And the switch between the two Red Sox fielders would continue throughout the game as situations dictate. The only consolation the Red Sox might make to Martinez is to excuse him from running sprints in the outfield before game time.
The same might hold value in this scenario. What if you have a human vacuum cleaner playing shortstop? He rarely misplays a ball, and he has a shotgun arm to go with it. Why not move him to second base when a situation calls for it? Or even third base if it’s late in the game and your team is trying is trying to protect against a double hit down the line?
What is so sacred in major league baseball about players being assigned exclusively to “positions” in the field, as though they carry a deed to the territory in their back pocket?
Now, I’ve mentioned “situations” a couple of times, and that needs more explanation. As a fact, and we won’t take the time to argue its validity now, situations in MLB today are determined by analytics. Who hits the ball where, who hits ground balls predominately, who goes the other way with two strikes on him, and so on.
Pitchers, more than fielders, seem to gravitate more into accepting analytics as part of their game plan. Pitch selection to certain hitters is pre-determined as part of the game plan, and it’s the catcher’s job to remember not to call for a first-pitch changeup to a particular hitter because he’s waiting for it. In sum, the players control the game once it begins.
This does not seem to be so when it comes to defense in MLB. Players tend to look into the dugout for direction from at-bat to at-bat. And if you are at the ballpark, focus on the bench coach responsible for positioning players in the field. He has more hand signals than a traffic cop working in Times Square.
Changes in MLB, not governed by rules, come slowly at first. But soon the Johnny-come-lately’s jump on board, as in the case of the shift, and it’s baseball as usual henceforth.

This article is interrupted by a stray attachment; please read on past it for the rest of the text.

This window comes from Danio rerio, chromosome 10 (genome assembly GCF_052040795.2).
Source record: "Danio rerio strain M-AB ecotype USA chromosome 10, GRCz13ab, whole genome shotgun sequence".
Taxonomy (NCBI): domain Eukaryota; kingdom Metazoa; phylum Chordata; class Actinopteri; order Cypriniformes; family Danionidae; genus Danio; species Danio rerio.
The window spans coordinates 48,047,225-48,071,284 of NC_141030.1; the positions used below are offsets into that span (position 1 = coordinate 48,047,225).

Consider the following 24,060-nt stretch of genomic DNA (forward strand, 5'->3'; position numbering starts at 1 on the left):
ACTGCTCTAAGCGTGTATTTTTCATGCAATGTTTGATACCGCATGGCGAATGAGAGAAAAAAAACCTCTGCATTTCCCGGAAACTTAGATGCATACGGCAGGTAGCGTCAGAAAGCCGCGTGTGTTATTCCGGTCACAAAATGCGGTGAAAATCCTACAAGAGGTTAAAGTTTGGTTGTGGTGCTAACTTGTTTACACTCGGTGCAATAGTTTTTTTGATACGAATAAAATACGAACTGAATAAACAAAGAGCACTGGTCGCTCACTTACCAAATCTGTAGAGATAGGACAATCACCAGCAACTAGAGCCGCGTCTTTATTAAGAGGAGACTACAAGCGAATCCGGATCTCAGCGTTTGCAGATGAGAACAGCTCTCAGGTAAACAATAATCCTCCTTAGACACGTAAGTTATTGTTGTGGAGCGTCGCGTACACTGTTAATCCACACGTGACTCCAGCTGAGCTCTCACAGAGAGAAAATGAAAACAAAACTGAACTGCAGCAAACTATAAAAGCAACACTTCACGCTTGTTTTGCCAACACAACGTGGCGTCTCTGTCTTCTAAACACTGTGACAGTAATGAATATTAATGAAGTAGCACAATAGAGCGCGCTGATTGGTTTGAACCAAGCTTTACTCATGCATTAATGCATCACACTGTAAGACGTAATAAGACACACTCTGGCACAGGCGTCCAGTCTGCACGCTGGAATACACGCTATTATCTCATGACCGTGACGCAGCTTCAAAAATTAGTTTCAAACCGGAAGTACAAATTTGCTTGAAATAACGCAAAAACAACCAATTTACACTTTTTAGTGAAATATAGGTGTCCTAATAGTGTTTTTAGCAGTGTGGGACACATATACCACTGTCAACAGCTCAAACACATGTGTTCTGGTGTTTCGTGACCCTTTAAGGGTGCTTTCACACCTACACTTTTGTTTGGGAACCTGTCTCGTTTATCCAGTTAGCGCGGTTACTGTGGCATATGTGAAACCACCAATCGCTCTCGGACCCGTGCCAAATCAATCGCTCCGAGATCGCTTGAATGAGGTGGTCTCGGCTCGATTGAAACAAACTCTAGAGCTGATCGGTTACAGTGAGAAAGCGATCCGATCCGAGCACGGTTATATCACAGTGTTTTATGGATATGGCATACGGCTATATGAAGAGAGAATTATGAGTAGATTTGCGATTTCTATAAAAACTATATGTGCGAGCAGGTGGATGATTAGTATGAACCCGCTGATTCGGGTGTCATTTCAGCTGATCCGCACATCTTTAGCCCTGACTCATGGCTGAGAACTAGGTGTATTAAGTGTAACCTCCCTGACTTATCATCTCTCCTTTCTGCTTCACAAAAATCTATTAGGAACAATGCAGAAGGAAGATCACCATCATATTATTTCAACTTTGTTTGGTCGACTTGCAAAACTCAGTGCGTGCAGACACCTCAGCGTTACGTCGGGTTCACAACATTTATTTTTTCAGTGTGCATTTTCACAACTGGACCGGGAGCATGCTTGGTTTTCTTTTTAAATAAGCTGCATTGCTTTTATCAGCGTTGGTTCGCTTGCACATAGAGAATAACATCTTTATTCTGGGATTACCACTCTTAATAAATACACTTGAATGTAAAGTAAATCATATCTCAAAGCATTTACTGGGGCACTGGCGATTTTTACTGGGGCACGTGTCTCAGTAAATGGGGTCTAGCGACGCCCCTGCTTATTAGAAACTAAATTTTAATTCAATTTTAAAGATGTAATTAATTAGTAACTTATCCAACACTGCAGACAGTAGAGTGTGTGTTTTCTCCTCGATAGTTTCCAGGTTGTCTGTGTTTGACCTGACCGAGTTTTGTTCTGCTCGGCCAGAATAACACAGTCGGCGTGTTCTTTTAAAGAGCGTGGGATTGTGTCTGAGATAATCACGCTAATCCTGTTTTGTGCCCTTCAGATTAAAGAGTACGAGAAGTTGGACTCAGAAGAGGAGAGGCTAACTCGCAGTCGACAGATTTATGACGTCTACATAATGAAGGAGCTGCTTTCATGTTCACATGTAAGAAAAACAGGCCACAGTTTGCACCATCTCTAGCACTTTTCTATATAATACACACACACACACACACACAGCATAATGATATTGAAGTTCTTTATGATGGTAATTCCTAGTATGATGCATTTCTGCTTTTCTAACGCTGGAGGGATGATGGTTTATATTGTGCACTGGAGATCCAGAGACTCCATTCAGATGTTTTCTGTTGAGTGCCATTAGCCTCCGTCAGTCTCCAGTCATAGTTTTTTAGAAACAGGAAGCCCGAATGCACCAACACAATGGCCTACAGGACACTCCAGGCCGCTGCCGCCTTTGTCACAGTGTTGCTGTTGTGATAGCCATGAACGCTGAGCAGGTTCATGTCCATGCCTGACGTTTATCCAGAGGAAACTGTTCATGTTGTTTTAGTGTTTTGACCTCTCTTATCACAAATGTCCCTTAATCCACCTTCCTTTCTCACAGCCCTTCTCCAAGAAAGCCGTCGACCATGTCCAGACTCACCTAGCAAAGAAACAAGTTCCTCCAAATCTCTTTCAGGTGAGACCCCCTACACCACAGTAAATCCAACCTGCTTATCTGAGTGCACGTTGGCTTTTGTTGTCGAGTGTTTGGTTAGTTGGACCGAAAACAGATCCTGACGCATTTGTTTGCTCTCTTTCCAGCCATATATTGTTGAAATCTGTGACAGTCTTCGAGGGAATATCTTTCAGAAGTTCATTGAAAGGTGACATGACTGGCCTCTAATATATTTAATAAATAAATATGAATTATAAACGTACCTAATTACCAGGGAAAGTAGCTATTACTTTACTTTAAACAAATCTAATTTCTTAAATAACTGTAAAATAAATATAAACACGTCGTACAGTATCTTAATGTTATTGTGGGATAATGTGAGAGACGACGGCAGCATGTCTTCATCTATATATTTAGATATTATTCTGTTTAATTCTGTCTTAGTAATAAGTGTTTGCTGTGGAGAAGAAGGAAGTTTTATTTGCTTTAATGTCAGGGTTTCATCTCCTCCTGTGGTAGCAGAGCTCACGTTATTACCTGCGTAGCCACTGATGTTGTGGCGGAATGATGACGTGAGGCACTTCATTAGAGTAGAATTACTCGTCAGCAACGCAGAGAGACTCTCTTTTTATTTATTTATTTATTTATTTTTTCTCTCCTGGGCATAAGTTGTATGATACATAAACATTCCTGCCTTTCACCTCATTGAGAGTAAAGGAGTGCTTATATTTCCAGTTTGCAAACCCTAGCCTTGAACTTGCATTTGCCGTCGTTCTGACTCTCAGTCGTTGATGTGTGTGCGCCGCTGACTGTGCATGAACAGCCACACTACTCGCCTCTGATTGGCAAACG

The extinction of stationary position players in MLB is in its infant stages. Player’s egos need to be massaged away from thinking of themselves as a shortstop or a center fielder. Some will adapt quickly, while others will see their careers shortened as baseball leaves them behind. The same will be true of managers and coaches who will be pushed in this new direction by their analytics-driven front offices.
MLB doesn’t need the panic-like motion we see in pro football before each play. But like the rest of baseball, the sport does require at least a little more “action” – and thinking! – by players on the field, batter to batter, and sometimes even count to count.
Every night, ESPN highlights the defensive plays of the game and millions tune in to watch it. But perhaps, ESPN and others should be paying more attention to what occurred defensively prior to the pitch being thrown, enabling the execution of the play by the defender.
We are well accustomed to seeing replays of interceptions thrown by quarterbacks in the NFL with an accent showing how the defense cut off or anticipated passing lanes. Why doesn’t the same thing make sense in baseball?
And besides, it’ll give the game’s Official Scorer something to do between snores and cups of coffee.
For more MLB analysis, visit my Home Page